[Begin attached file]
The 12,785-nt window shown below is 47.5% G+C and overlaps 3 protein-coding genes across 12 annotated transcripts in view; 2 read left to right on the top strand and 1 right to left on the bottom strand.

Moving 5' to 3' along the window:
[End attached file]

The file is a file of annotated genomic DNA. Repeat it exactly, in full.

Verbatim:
The 12,785-nt window shown below is 47.5% G+C and overlaps 3 protein-coding genes across 12 annotated transcripts in view; 2 read left to right on the top strand and 1 right to left on the bottom strand.

Moving 5' to 3' along the window: